Silly Workaround for Android 2.2 Not Importing vCard Files via Bluetooth

I bought myself a new phone yesterday: an HTC Desire HD, running Android 2.2. On the whole, I’m extremely happy with it — especially since my previous phone was an LG Windows Mobile piece of junk which didn’t really deserve the name ‘smartphone’. There are a few quibbles, however.

One of them is this: I had a lot of contacts stored in the phone memory of the LG rather than on the SIMM card, so naturally I wanted to transfer them to its successor, preferably via Bluetooth. The HTC actually offered that option during the initial setup, but only for a limited number of models, mine not included.

But, fear not: the LG offered the option to transmit contacts to another phone via Bluetooth. One at a time, unfortunately, but hey — it didn’t take that long, and it gave me the opportunity to clean out some contacts. After perhaps five minutes of diligent Bluetoothing, all the contacts I still cared about seemed to have been transfered, with the Android phone happily saying something along the lines of “transfer received successfully!” for each one.

And after that, they turned out to have disappeared.

The new contacts were nowhere to be found on the new phone. After some head-scratching, I discovered that they had in fact arrived in vCard (.vcf) format, which is of course the accepted standard for exchanging contact information between phones. All the files were there, in the downloads/bluetooth folder on the SD card. They just had not actually been imported into my contacts.

This turned out to be a known issue: until quite recently, Android, as the only mobile phone OS on the market, basically did not know anything about vCards. Since Android 2.2, this has apparently been improved: the phone will now recognise them in at least some situations, and will even offer to export its contacts in .vcf format. Unfortunately, they apparently forgot to add this feature to the Bluetooth file transfer module.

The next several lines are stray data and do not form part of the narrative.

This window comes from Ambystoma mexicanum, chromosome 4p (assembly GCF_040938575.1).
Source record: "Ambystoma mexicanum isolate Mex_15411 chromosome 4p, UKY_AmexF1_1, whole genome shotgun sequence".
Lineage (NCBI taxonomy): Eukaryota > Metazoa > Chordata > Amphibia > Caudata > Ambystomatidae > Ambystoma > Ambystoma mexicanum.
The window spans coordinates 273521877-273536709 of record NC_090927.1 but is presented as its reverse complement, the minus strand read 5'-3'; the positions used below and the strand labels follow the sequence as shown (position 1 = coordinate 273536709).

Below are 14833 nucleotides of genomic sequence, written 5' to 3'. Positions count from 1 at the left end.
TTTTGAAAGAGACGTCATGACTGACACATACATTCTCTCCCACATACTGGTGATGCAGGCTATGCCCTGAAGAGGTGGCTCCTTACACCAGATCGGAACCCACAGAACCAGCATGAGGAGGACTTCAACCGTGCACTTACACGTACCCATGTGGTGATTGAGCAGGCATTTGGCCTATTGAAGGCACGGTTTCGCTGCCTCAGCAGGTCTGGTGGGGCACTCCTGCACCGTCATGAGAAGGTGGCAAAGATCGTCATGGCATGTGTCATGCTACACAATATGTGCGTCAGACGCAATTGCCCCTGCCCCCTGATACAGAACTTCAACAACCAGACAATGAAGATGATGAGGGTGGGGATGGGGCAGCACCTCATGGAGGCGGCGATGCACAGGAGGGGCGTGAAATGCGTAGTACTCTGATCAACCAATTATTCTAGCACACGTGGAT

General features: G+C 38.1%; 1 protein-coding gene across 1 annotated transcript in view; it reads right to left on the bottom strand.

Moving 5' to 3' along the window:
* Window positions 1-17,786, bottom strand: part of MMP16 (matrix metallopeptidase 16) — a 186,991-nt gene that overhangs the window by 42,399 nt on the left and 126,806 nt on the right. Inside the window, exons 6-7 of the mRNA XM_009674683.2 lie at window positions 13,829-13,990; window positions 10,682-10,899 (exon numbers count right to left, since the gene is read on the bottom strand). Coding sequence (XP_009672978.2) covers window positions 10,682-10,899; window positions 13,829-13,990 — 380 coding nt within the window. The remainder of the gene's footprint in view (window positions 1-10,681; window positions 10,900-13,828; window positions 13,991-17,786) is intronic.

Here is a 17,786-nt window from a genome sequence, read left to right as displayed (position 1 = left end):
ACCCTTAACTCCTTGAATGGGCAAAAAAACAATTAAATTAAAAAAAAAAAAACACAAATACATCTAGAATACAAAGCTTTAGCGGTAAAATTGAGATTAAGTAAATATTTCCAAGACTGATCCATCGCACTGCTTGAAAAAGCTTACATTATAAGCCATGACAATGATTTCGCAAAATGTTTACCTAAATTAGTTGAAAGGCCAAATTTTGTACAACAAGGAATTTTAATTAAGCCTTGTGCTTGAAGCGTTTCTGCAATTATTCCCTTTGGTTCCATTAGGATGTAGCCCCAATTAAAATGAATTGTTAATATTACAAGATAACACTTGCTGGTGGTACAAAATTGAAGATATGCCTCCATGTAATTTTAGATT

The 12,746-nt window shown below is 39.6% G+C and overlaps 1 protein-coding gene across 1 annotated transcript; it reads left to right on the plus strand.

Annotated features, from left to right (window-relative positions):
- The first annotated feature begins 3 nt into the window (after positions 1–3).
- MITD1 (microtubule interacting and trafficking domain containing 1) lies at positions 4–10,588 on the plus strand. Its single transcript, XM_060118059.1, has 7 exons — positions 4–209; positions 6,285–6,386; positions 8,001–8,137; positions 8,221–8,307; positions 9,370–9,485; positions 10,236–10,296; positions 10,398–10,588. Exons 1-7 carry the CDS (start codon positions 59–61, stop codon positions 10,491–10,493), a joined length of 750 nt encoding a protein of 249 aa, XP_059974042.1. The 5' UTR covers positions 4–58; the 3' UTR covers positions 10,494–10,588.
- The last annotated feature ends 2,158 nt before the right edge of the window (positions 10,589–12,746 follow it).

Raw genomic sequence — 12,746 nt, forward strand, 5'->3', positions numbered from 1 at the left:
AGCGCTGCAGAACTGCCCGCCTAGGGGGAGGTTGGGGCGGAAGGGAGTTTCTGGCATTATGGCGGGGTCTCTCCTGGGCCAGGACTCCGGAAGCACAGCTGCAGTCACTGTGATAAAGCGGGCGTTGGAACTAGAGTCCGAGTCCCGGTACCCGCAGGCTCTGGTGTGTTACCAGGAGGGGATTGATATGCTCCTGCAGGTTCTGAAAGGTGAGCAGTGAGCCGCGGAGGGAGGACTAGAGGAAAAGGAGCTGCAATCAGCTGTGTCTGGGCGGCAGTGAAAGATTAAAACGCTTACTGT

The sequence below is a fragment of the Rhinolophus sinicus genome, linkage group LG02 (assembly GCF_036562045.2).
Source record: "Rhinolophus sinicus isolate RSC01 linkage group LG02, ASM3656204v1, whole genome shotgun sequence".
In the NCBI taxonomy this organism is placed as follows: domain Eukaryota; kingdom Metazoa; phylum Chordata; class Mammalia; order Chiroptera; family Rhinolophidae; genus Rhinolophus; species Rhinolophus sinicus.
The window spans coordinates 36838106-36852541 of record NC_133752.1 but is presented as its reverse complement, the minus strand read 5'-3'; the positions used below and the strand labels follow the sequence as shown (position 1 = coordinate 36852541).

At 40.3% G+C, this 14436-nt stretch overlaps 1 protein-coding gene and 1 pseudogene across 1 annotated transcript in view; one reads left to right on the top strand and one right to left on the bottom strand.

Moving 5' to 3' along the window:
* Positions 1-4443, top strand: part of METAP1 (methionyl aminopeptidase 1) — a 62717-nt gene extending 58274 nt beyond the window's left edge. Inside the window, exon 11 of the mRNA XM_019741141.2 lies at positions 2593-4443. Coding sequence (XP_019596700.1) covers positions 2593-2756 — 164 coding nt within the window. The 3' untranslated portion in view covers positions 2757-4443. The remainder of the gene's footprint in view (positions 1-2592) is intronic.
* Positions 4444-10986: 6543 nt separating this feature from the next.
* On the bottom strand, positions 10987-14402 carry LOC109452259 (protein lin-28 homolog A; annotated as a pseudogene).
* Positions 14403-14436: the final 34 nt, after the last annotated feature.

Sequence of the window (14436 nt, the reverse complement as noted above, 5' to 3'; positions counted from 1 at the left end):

A whole bunch of third-party apps have been written to address this oversight. The first one I tried wasn’t very good however: first I had to figure out the form in which it expected me to enter the location of the files (for the record: it’s /mnt/sdcard/downloads/bluetooth) and then it failed to parse the particular flavour of .vcf file produced by Windows Mobile.

Fortunately, in Android 2.2 it turns out there is an easier way which does not require installing any third-party software. It’s silly, but it works: just send yourself an e-mail containing all the .vcf files as attachments. Sync your mail, open the attachments, and each will be imported into your contacts with a single tap. It’s not too cumbersome actually, but it really shouldn’t have been necessary.

So, how were people expected to do this before Android 2.2 came along? Well, apparently, the semi-official answer to that was to upload your .vcf files to your gmail account, after which they would be automatically loaded into your phone, the next time you sync with gmail. (Thus making sure that you need to let Google know about those contacts, and also that you will register your gmail account with your phone if you had not already done so — although you probably did that anyway, since you need a Google account to be allowed to access the appstore. Sometimes they can be really unsubtle about these things.)

Apart from that however, and the fact that I have not yet figured out how to use the “Internet Pass-Through” feature with my Linux desktop, it’s a great little machine. Now, off to write some apps for it.